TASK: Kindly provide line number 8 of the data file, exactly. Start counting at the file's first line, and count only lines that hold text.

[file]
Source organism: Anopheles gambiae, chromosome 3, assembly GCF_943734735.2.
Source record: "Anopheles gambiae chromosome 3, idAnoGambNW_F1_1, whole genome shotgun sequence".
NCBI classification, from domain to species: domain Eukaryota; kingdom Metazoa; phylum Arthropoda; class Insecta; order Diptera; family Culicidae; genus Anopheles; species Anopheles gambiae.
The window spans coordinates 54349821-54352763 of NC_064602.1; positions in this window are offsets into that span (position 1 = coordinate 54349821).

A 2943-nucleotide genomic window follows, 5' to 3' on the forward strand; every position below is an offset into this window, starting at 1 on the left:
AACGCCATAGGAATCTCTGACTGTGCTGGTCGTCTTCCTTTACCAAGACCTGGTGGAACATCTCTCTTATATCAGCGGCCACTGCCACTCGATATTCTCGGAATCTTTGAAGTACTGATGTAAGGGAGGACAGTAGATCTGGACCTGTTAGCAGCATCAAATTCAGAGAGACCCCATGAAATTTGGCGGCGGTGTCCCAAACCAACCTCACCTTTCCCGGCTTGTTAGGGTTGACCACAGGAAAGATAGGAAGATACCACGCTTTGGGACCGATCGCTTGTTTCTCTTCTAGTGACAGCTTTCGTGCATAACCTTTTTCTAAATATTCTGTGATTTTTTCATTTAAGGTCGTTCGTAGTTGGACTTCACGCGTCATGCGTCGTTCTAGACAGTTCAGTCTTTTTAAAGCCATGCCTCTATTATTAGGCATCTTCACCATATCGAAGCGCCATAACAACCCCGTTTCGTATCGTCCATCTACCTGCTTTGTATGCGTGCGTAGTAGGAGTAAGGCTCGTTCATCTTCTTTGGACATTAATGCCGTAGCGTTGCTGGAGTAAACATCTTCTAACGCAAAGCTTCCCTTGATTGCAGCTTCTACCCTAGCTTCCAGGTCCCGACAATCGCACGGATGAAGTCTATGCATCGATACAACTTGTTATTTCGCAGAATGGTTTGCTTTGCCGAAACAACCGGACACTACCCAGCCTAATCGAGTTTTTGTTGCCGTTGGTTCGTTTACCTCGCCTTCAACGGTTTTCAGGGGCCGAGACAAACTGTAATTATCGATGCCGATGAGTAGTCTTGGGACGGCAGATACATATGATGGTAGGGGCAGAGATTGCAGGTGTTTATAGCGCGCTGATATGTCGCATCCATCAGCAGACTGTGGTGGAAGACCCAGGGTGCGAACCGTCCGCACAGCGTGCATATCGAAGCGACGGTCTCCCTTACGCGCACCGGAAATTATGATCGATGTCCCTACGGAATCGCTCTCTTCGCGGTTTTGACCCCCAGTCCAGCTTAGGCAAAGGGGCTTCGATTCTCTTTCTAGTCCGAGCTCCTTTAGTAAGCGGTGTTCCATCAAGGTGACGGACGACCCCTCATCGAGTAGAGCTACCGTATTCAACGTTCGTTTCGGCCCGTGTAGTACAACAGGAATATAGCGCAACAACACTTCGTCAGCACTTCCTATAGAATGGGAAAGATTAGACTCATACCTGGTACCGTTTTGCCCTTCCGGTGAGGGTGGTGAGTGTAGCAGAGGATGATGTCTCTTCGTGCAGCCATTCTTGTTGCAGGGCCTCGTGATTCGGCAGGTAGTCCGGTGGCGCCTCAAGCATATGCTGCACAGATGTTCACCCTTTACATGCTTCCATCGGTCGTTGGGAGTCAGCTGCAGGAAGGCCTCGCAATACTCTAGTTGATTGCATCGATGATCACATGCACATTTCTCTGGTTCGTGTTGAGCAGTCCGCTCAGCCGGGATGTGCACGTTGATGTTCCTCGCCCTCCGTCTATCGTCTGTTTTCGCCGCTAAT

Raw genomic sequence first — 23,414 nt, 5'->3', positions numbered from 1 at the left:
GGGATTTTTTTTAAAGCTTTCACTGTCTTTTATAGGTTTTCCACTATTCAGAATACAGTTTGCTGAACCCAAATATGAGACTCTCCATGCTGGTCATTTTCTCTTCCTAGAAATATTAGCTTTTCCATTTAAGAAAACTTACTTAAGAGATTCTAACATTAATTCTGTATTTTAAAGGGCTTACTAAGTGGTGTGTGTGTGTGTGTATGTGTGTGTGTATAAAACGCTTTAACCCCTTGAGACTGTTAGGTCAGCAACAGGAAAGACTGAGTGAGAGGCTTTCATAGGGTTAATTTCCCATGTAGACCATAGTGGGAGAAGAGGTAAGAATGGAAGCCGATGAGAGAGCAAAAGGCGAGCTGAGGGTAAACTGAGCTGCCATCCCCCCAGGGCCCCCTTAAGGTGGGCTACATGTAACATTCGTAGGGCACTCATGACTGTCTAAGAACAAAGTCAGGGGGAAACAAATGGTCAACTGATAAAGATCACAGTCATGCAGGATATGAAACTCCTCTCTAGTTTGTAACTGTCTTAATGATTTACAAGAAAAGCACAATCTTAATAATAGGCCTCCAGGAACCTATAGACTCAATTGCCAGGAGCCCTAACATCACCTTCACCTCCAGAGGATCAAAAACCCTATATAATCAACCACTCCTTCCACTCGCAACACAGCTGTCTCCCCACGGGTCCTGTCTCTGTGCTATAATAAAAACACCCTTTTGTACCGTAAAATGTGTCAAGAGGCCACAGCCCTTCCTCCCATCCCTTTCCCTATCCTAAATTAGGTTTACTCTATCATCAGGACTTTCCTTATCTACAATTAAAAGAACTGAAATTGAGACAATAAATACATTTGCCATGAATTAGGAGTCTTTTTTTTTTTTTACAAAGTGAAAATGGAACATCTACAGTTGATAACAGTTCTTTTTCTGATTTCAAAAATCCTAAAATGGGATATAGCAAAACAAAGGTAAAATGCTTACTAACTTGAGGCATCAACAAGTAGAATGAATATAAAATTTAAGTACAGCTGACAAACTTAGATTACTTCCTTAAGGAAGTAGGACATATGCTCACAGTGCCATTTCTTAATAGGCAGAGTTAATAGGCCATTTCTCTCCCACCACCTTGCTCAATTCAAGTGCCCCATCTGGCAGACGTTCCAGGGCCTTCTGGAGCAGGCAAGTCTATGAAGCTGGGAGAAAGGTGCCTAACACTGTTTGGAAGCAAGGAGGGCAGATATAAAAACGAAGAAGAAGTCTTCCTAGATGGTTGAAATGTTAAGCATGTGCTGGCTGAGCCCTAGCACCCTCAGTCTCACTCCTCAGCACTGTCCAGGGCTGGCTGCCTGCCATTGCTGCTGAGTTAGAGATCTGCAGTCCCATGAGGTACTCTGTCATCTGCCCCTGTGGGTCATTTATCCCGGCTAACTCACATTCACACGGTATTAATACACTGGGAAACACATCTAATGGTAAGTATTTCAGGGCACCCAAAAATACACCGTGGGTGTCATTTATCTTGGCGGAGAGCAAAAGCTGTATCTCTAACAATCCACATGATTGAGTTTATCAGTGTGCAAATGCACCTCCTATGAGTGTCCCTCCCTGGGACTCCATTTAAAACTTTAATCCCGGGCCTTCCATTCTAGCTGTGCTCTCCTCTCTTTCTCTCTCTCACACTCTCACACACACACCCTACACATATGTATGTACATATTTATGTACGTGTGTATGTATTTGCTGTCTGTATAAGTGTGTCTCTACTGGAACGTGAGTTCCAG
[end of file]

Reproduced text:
GGGATTTTTTTTAAAGCTTTCACTGTCTTTTATAGGTTTTCCACTATTCAGAATACAGTTTGCTGAACCCAAATATGAGACTCTCCATGCTGGTCATTTTCTCTTCCTAGAAATATTAGCTTTTCCATTTAAGAAAACTTACTTAAGAGATTCTAACATTAATTCTGTATTTTAAAGGGCTTACTAAGTGGTGTGTGTGTGTGTGTATGTGTGTGTGTATAAAACGCTTTAACCCCTTGAGACTGTTAGGTCAGCAACAGGAAAGACTGAGTGAGAGGCTTTCATAGGGTTAATTTCCCATGTAGACCATAGTGGGAGAAGAGGTAAGAATGGAAGCCGATGAGAGAGCAAAAGGCGAGCTGAGGGTAAACTGAGCTGCCATCCCCCCAGGGCCCCCTTAAGGTGGGCTACATGTAACATTCGTAGGGCACTCATGACTGTCTAAGAACAAAGTCAGGGGGAAACAAATGGTCAACTGATAAAGATCACAGTCATGCAGGATATGAAACTCCTCTCTAGTTTGTAACTGTCTTAATGATTTACAAGAAAAGCACAATCTTAATAATAGGCCTCCAGGAACCTATAGACTCAATTGCCAGGAGCCCTAACATCACCTTCACCTCCAGAGGATCAAAAACCCTATATAATCAACCACTCCTTCCACTCGCAACACAGCTGTCTCCCCACGGGTCCTGTCTCTGTGCTATAATAAAAACACCCTTTTGTACCGTAAAATGTGTCAAGAGGCCACAGCCCTTCCTCCCATCCCTTTCCCTATCCTAAATTAGGTTTACTCTATCATCAGGACTTTCCTTATCTACAATTAAAAGAACTGAAATTGAGACAATAAATACATTTGCCATGAATTAGGAGTCTTTTTTTTTTTTTACAAAGTGAAAATGGAACATCTACAGTTGATAACAGTTCTTTTTCTGATTTCAAAAATCCTAAAATGGGATATAGCAAAACAAAGGTAAAATGCTTACTAACTTGAGGCATCAACAAGTAGAATGAATATAAAATTTAAGTACAGCTGACAAACTTAGATTACTTCCTTAAGGAAGTAGGACATATGCTCACAGTGCCATTTCTTAATAGGCAGAGTTAATAGGCCATTTCTCTCCCACCACCTTGCTCAATTCAAGTGCCCCATCTGGCAGACGTTCCAGGGCCTTCTGGAGCAGGCAAGTCTATGAAGCTGGGAGAAAGGTGCCTAACACTGTTTGGAAGCAAGGAGGGCAGATATAAAAACGAAGAAGAAGTCTTCCTAGATGGTTGAAATGTTAAGCATGTGCTGGCTGAGCCCTAGCACCCTCAGTCTCACTCCTCAGCACTGTCCAGGGCTGGCTGCCTGCCATTGCTGCTGAGTTAGAGATCTGCAGTCCCATGAGGTACTCTGTCATCTGCCCCTGTGGGTCATTTATCCCGGCTAACTCACATTCACACGGTATTAATACACTGGGAAACACATCTAATGGTAAGTATTTCAGGGCACCCAAAAATACACCGTGGGTGTCATTTATCTTGGCGGAGAGCAAAAGCTGTATCTCTAACAATCCACATGATTGAGTTTATCAGTGTGCAAATGCACCTCCTATGAGTGTCCCTCCCTGGGACTCCATTTAAAACTTTAATCCCGGGCCTTCCATTCTAGCTGTGCTCTCCTCTCTTTCTCTCTCTCACACTCTCACACACACACCCTACACATATGTATGTACATATTTATGTACGTGTGTATGTATTTGCTGTCTGTATAAGTGTGTCTCTACTGGAACGTGAGTTCCAG